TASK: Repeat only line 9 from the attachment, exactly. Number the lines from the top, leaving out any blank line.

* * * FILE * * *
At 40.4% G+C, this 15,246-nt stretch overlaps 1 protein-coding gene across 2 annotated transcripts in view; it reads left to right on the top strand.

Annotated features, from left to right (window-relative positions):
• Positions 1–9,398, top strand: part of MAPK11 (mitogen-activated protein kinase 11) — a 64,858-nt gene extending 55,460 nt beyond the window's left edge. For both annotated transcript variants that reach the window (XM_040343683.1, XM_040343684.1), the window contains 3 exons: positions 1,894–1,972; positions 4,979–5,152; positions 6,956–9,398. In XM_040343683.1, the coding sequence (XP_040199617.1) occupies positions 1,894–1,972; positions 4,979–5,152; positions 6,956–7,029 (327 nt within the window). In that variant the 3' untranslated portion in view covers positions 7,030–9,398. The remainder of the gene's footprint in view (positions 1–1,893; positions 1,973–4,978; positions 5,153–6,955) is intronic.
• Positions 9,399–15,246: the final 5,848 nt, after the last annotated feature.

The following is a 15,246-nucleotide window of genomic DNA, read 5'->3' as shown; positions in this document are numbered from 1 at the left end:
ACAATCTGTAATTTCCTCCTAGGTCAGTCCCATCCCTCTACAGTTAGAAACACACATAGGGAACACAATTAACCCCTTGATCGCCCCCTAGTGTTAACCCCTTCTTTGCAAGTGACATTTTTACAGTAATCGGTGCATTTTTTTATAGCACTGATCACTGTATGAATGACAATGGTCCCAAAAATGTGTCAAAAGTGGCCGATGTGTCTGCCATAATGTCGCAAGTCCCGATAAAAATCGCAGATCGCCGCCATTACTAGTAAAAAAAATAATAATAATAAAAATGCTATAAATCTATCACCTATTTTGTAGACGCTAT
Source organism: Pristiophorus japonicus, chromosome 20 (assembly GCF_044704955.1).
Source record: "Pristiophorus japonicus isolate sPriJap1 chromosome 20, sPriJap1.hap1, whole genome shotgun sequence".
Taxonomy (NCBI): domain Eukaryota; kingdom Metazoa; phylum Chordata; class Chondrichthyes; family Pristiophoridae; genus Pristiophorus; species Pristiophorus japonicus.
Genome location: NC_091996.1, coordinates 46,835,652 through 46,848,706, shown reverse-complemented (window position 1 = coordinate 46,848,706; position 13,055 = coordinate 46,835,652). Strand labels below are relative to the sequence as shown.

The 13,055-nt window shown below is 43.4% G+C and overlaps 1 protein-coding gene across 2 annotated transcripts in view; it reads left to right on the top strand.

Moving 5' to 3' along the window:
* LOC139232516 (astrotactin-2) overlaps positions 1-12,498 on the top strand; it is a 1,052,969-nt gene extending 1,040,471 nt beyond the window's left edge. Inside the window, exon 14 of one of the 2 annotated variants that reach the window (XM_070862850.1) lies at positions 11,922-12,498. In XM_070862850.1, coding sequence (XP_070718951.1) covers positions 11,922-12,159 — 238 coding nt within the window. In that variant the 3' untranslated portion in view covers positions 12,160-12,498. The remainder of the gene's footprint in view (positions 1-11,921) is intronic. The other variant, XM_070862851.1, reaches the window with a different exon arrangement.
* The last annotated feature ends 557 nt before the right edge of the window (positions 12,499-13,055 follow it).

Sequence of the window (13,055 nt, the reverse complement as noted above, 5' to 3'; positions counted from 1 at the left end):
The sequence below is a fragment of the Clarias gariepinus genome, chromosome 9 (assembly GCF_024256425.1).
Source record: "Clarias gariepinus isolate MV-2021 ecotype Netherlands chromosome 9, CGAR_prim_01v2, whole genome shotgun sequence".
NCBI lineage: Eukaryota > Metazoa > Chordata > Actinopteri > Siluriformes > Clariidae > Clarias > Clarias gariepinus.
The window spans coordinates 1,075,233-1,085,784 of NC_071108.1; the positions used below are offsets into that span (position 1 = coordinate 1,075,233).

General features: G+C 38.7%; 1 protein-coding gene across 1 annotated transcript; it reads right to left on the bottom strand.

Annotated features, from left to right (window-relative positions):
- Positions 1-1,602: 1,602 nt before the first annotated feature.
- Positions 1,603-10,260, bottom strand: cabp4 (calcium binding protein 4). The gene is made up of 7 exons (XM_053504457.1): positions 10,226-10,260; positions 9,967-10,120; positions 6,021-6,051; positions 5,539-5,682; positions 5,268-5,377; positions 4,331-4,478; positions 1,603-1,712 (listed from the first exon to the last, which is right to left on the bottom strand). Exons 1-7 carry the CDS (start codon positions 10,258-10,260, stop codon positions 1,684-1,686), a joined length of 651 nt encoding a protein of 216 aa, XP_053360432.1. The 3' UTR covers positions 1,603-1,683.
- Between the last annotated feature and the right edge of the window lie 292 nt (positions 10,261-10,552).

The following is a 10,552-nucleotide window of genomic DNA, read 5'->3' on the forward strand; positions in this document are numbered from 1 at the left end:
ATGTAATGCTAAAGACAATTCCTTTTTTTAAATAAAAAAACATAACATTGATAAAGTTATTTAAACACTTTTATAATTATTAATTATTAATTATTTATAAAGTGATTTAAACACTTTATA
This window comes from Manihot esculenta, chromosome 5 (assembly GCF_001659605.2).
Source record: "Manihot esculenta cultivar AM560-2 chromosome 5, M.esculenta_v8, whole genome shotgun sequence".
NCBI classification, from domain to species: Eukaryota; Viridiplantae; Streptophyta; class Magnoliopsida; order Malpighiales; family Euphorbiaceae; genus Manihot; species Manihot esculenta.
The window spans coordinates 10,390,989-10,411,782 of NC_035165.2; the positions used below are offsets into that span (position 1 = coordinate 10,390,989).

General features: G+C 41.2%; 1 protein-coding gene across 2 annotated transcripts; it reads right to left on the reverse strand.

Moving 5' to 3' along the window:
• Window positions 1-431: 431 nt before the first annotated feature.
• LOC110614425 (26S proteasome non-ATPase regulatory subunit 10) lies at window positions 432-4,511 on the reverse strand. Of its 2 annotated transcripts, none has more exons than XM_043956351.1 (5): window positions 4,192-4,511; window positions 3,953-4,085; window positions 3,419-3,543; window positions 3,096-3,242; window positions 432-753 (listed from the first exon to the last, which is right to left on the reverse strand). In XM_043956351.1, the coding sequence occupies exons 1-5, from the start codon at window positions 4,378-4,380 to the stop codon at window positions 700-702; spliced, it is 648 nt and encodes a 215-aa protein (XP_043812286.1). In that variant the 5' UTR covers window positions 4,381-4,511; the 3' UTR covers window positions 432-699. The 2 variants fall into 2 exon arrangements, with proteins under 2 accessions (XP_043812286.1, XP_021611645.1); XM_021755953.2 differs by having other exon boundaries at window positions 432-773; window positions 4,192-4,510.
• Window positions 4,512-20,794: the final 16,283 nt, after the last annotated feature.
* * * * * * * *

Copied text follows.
Taxonomy (NCBI): domain Eukaryota; kingdom Metazoa; phylum Chordata; class Chondrichthyes; family Pristiophoridae; genus Pristiophorus; species Pristiophorus japonicus.